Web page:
It depends on the project, we almost have the same skills, me and Eze. We are switching all the time — in design, when you get stuck and it’s difficult to continue, we try to switch that. I’ll give the thing I’m working on to Eze, and he’ll give what he’s working on to me. So, that’s a way of solving that. That always works. That’s part of our process, then we talk a lot about things — about concepts. Then, we have another kind of a process, where when we are bored of talking or thinking, we start to experiment — playing with shapes or something, and then something comes up. Then, we create a concept or something. We use a lot of techniques to get things done.
How would you describe your aesthetic?
It’s cool. I think it’s a good mix between art and design. We are not too formal, so we can do what we want in terms of concepts and humor.
I absolutely loved the work you guys created for Bloomberg Pursuits magazine’s spend issue. Can you tell me a bit about what the project was like?
Thank you! Actually, that kind of work is our favorite kind of work — to be set designers. So, for that project, we made 3D sketches, super rough sketches, in order to get an idea of like, where are the shadows going to be, and if the shadows will be soft or hard, and what the size of the set will be. We sent these rough renders to the photographer who was working in the project, because with these sketches of the light and light intention, she already had everything she needed for shooting the project — so, she got back with us with photos… We also had a lot of freedom on this project. That was great because we proposed things that were crazy and the client was like, yeah that’s cool, great. So, there were no problems there. When you’re given freedom, it’s the best because the works get better and better. It’ s something that will appear on Pinterest and on blogs. And that’s the point for the brand and the designer.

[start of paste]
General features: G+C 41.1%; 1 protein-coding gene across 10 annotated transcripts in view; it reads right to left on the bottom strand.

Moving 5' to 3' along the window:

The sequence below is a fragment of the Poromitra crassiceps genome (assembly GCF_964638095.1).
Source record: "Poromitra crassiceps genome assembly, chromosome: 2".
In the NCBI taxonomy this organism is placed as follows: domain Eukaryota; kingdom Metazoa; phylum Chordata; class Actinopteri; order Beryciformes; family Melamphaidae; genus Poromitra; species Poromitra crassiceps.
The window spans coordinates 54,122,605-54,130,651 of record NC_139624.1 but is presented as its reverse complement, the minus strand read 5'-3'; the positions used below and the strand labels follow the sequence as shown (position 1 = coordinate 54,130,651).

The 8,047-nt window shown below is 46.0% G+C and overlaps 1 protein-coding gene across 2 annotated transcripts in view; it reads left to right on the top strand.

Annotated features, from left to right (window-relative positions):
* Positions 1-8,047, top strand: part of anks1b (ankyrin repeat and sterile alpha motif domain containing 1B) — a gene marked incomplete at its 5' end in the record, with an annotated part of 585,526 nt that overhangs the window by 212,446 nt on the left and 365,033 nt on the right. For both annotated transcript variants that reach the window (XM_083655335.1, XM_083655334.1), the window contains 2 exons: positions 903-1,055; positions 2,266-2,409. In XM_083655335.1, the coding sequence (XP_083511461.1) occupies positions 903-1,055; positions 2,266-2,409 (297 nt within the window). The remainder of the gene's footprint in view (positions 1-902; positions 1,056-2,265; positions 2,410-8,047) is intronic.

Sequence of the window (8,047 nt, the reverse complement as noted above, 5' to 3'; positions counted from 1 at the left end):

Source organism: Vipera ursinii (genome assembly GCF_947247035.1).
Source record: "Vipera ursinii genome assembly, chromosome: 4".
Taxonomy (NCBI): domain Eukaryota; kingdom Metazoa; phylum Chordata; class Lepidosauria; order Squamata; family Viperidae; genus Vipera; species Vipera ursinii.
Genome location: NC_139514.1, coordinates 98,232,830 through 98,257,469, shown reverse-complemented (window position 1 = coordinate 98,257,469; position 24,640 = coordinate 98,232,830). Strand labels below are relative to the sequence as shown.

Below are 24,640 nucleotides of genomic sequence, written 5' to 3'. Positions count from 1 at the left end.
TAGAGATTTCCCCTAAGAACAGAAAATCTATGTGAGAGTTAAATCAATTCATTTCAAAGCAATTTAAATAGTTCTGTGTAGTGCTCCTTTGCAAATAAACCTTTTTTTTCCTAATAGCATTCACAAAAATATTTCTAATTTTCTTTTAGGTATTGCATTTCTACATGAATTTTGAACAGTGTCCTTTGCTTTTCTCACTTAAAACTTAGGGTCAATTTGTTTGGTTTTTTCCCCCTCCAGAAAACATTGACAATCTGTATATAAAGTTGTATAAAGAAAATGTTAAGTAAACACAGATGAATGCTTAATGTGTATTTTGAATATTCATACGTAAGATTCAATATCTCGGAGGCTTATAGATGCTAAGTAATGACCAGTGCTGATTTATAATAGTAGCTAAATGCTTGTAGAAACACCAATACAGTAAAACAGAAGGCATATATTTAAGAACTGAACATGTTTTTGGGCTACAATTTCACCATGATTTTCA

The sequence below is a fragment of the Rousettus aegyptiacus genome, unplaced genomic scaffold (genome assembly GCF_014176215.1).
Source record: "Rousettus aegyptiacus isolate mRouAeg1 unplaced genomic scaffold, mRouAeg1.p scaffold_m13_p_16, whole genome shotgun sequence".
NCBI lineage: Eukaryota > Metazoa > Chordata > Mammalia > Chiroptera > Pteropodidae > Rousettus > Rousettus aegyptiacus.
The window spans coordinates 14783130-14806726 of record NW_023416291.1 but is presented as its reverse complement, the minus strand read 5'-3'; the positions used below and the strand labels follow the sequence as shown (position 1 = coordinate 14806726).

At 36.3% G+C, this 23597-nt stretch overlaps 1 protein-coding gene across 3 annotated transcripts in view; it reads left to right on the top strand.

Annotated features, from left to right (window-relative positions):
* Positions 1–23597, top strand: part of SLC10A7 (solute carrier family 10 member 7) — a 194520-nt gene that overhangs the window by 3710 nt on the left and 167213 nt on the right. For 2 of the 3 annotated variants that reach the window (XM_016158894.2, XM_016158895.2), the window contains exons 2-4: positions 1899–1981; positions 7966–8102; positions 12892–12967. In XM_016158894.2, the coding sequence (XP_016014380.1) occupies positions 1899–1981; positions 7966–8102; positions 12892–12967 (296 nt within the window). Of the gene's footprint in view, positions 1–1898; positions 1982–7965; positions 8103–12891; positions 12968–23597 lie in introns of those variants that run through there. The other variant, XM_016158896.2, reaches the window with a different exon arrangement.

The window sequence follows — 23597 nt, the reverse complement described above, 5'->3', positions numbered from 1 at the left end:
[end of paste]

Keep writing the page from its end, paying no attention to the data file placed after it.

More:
Can you also tell me a bit about your work for Uniqlo?
That project was a little bit weird. A friend of us, Ben Willet, was living in NYC and he comes up with a contact from Uniqlo who wanted to work with us. So Ben traveled to Buenos Aires and we have made the whole project there. We shoot the products and we integrate them in 3D environments.
Growing up, who were some of your favorite artists? How have they inspired your work?
Well, I think they are a lot. Each day you have something new to see. A lot of people creating and sharing stuff, so its complicated to name all of them. But for sure, Stefan Sagmeister, Chris Labrooy, Serial Cut, Zeitguised…
Who are some of your favorite visual magazines?
We really like butdoesitfloat.com.
Going forward, what are your goals as artists in 2017?
We have 2 goals — one goal is trying to work more outside the computer, so we are working with 3D printing. We are working on creating things digitally and getting these things out. We bought a 3D printer. If we start working with that, and start to print little pieces to make something bigger, that would be cool because it would be nice with our look, lighting and set-up. We are also trying to work a little more with animation. We’ve been working with animation since the early years — we were animation directors. So, we switched to make brand stuff, because we really didn’t want to spend a lot of hours with the rendering and flickering. But, now, I think it’s good because all the renderings are really good and you can see in real-time the animation. So animation will not cause problems like it would have five/six years ago.